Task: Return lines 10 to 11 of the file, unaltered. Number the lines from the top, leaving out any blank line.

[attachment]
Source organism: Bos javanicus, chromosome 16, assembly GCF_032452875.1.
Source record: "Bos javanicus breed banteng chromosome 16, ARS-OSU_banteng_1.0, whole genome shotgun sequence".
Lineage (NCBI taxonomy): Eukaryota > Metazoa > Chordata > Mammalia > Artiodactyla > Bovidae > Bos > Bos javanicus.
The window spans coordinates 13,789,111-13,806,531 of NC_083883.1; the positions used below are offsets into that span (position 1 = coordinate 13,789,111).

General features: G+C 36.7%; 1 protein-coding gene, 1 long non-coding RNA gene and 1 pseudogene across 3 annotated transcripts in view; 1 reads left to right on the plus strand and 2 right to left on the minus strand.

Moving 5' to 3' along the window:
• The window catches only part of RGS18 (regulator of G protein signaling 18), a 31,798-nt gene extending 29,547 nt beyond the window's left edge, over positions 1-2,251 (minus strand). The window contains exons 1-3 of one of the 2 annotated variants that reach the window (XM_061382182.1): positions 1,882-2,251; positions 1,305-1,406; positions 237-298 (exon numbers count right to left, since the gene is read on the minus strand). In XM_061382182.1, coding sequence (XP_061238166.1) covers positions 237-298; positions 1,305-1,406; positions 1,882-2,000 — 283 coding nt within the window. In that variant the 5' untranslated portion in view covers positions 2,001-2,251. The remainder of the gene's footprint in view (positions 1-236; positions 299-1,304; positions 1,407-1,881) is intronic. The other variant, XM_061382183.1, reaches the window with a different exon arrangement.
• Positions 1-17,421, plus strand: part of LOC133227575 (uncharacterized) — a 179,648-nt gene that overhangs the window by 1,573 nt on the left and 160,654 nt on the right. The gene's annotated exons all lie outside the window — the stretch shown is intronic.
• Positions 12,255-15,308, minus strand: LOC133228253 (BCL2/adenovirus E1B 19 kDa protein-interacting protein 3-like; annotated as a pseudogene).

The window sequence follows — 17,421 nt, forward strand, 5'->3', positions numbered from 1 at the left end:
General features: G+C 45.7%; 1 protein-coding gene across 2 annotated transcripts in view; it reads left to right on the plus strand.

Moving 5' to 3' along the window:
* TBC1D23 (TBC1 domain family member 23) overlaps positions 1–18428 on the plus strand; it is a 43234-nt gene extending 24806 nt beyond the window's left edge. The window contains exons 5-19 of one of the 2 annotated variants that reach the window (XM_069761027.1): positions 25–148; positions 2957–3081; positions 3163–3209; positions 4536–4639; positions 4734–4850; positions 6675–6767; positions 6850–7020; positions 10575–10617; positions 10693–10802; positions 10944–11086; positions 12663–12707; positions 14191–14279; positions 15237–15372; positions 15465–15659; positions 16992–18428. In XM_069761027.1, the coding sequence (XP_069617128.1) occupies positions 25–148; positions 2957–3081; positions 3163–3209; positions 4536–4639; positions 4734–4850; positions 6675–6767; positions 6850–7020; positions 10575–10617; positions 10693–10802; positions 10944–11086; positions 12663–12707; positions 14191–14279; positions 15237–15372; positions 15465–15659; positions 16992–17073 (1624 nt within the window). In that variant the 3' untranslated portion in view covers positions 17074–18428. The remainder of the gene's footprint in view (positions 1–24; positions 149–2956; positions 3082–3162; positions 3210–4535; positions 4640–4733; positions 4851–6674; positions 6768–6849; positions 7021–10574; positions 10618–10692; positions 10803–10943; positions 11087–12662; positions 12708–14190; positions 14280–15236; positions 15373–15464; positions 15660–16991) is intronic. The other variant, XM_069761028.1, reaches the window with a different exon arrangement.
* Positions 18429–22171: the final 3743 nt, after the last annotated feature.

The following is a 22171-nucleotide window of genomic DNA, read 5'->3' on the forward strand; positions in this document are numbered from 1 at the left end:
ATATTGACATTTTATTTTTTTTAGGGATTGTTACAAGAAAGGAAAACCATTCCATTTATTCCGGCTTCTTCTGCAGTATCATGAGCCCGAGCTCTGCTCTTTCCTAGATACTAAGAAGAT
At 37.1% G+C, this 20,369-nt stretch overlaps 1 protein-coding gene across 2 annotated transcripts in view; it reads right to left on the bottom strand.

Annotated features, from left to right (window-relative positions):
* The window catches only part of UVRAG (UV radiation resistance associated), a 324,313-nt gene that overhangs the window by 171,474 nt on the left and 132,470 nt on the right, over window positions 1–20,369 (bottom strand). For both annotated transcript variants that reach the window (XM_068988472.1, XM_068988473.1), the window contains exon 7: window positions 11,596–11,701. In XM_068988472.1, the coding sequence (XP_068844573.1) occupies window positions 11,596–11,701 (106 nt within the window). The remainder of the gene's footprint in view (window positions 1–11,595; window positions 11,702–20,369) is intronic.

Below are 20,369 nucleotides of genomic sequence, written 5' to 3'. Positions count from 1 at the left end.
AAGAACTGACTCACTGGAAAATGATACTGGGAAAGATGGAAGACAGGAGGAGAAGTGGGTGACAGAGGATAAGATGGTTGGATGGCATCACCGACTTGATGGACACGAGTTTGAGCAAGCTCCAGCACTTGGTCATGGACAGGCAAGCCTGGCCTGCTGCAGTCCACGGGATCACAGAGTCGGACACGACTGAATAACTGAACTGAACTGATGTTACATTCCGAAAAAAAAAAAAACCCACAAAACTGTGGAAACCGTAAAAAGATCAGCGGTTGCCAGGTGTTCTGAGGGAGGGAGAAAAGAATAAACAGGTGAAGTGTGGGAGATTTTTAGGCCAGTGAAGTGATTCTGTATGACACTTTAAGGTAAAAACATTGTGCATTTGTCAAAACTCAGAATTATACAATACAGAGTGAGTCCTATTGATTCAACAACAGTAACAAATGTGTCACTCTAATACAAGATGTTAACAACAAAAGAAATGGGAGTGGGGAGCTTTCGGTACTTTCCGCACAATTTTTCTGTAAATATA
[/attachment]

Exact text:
The window sequence follows — 17,421 nt, forward strand, 5'->3', positions numbered from 1 at the left end:
General features: G+C 45.7%; 1 protein-coding gene across 2 annotated transcripts in view; it reads left to right on the plus strand.